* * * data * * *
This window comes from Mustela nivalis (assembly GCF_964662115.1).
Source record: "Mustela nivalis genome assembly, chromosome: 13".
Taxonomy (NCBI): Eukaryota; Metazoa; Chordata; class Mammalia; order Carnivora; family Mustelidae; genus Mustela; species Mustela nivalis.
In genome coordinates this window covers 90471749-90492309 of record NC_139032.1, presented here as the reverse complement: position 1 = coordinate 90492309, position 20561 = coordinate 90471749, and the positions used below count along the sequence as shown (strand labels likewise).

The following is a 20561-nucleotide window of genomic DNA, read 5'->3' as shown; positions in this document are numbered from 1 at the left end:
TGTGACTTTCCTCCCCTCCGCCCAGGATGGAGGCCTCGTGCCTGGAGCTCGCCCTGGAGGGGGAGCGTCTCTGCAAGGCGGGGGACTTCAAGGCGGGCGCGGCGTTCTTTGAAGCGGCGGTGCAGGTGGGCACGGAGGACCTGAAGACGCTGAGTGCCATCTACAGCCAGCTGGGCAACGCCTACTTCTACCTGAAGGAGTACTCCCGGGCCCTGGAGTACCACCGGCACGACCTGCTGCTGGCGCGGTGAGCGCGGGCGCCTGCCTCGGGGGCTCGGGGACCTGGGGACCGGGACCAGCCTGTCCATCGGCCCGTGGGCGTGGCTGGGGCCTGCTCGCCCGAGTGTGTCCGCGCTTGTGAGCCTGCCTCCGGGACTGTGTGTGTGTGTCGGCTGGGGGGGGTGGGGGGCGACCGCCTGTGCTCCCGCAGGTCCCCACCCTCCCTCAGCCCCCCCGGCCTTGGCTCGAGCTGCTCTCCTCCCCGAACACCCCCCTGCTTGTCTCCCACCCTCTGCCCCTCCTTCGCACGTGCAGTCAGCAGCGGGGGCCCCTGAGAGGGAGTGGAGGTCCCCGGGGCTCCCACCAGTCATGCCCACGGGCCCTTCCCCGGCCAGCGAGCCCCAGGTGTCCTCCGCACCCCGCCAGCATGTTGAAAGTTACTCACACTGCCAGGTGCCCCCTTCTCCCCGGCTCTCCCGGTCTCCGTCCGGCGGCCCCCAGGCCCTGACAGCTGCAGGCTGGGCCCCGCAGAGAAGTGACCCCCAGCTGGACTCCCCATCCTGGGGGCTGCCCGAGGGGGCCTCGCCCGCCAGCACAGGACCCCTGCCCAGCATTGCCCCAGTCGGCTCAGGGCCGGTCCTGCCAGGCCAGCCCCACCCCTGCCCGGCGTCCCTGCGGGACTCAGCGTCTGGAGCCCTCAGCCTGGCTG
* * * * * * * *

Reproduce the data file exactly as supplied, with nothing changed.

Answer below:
This window comes from Mustela nivalis (assembly GCF_964662115.1).
Source record: "Mustela nivalis genome assembly, chromosome: 13".
Taxonomy (NCBI): Eukaryota; Metazoa; Chordata; class Mammalia; order Carnivora; family Mustelidae; genus Mustela; species Mustela nivalis.
In genome coordinates this window covers 90471749-90492309 of record NC_139032.1, presented here as the reverse complement: position 1 = coordinate 90492309, position 20561 = coordinate 90471749, and the positions used below count along the sequence as shown (strand labels likewise).

The following is a 20561-nucleotide window of genomic DNA, read 5'->3' as shown; positions in this document are numbered from 1 at the left end:
TGTGACTTTCCTCCCCTCCGCCCAGGATGGAGGCCTCGTGCCTGGAGCTCGCCCTGGAGGGGGAGCGTCTCTGCAAGGCGGGGGACTTCAAGGCGGGCGCGGCGTTCTTTGAAGCGGCGGTGCAGGTGGGCACGGAGGACCTGAAGACGCTGAGTGCCATCTACAGCCAGCTGGGCAACGCCTACTTCTACCTGAAGGAGTACTCCCGGGCCCTGGAGTACCACCGGCACGACCTGCTGCTGGCGCGGTGAGCGCGGGCGCCTGCCTCGGGGGCTCGGGGACCTGGGGACCGGGACCAGCCTGTCCATCGGCCCGTGGGCGTGGCTGGGGCCTGCTCGCCCGAGTGTGTCCGCGCTTGTGAGCCTGCCTCCGGGACTGTGTGTGTGTGTCGGCTGGGGGGGGTGGGGGGCGACCGCCTGTGCTCCCGCAGGTCCCCACCCTCCCTCAGCCCCCCCGGCCTTGGCTCGAGCTGCTCTCCTCCCCGAACACCCCCCTGCTTGTCTCCCACCCTCTGCCCCTCCTTCGCACGTGCAGTCAGCAGCGGGGGCCCCTGAGAGGGAGTGGAGGTCCCCGGGGCTCCCACCAGTCATGCCCACGGGCCCTTCCCCGGCCAGCGAGCCCCAGGTGTCCTCCGCACCCCGCCAGCATGTTGAAAGTTACTCACACTGCCAGGTGCCCCCTTCTCCCCGGCTCTCCCGGTCTCCGTCCGGCGGCCCCCAGGCCCTGACAGCTGCAGGCTGGGCCCCGCAGAGAAGTGACCCCCAGCTGGACTCCCCATCCTGGGGGCTGCCCGAGGGGGCCTCGCCCGCCAGCACAGGACCCCTGCCCAGCATTGCCCCAGTCGGCTCAGGGCCGGTCCTGCCAGGCCAGCCCCACCCCTGCCCGGCGTCCCTGCGGGACTCAGCGTCTGGAGCCCTCAGCCTGGCTG